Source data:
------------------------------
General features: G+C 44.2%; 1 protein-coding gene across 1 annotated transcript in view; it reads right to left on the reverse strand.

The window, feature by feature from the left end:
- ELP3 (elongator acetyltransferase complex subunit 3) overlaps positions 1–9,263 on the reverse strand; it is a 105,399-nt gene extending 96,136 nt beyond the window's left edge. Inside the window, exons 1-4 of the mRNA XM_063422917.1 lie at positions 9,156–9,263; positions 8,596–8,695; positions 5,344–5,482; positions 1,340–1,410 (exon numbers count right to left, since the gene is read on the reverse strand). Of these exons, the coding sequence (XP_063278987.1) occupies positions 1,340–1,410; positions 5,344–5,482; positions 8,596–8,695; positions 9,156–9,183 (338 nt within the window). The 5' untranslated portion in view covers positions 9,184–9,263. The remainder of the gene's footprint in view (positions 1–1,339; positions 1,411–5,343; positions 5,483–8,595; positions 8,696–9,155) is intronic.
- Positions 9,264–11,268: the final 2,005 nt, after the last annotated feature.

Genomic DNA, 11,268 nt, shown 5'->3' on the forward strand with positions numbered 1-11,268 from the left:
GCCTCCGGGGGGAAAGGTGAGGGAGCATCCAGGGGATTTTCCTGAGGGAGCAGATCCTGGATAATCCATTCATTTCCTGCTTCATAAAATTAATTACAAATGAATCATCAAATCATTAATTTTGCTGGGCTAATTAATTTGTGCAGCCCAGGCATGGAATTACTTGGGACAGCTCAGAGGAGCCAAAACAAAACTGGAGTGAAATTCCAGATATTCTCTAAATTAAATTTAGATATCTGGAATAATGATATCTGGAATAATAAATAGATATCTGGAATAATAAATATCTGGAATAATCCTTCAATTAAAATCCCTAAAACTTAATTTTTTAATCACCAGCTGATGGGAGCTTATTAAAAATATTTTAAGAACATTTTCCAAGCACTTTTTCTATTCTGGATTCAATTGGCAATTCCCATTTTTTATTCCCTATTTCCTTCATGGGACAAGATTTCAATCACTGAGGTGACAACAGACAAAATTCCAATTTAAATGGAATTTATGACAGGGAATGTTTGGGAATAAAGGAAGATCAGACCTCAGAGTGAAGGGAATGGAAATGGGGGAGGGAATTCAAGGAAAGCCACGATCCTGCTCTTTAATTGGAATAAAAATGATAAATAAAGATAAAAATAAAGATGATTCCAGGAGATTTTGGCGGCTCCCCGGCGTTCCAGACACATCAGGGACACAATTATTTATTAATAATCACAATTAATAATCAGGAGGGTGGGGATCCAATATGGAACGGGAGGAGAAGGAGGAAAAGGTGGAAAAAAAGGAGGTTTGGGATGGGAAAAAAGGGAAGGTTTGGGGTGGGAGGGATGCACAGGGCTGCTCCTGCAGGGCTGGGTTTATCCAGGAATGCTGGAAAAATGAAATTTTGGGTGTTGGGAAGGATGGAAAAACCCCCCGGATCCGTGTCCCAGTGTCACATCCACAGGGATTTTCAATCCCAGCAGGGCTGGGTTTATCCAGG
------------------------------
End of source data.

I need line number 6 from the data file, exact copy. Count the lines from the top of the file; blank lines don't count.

GCCTCCGGGGGGAAAGGTGAGGGAGCATCCAGGGGATTTTCCTGAGGGAGCAGATCCTGGATAATCCATTCATTTCCTGCTTCATAAAATTAATTACAAATGAATCATCAAATCATTAATTTTGCTGGGCTAATTAATTTGTGCAGCCCAGGCATGGAATTACTTGGGACAGCTCAGAGGAGCCAAAACAAAACTGGAGTGAAATTCCAGATATTCTCTAAATTAAATTTAGATATCTGGAATAATGATATCTGGAATAATAAATAGATATCTGGAATAATAAATATCTGGAATAATCCTTCAATTAAAATCCCTAAAACTTAATTTTTTAATCACCAGCTGATGGGAGCTTATTAAAAATATTTTAAGAACATTTTCCAAGCACTTTTTCTATTCTGGATTCAATTGGCAATTCCCATTTTTTATTCCCTATTTCCTTCATGGGACAAGATTTCAATCACTGAGGTGACAACAGACAAAATTCCAATTTAAATGGAATTTATGACAGGGAATGTTTGGGAATAAAGGAAGATCAGACCTCAGAGTGAAGGGAATGGAAATGGGGGAGGGAATTCAAGGAAAGCCACGATCCTGCTCTTTAATTGGAATAAAAATGATAAATAAAGATAAAAATAAAGATGATTCCAGGAGATTTTGGCGGCTCCCCGGCGTTCCAGACACATCAGGGACACAATTATTTATTAATAATCACAATTAATAATCAGGAGGGTGGGGATCCAATATGGAACGGGAGGAGAAGGAGGAAAAGGTGGAAAAAAAGGAGGTTTGGGATGGGAAAAAAGGGAAGGTTTGGGGTGGGAGGGATGCACAGGGCTGCTCCTGCAGGGCTGGGTTTATCCAGGAATGCTGGAAAAATGAAATTTTGGGTGTTGGGAAGGATGGAAAAACCCCCCGGATCCGTGTCCCAGTGTCACATCCACAGGGATTTTCAATCCCAGCAGGGCTGGGTTTATCCAGG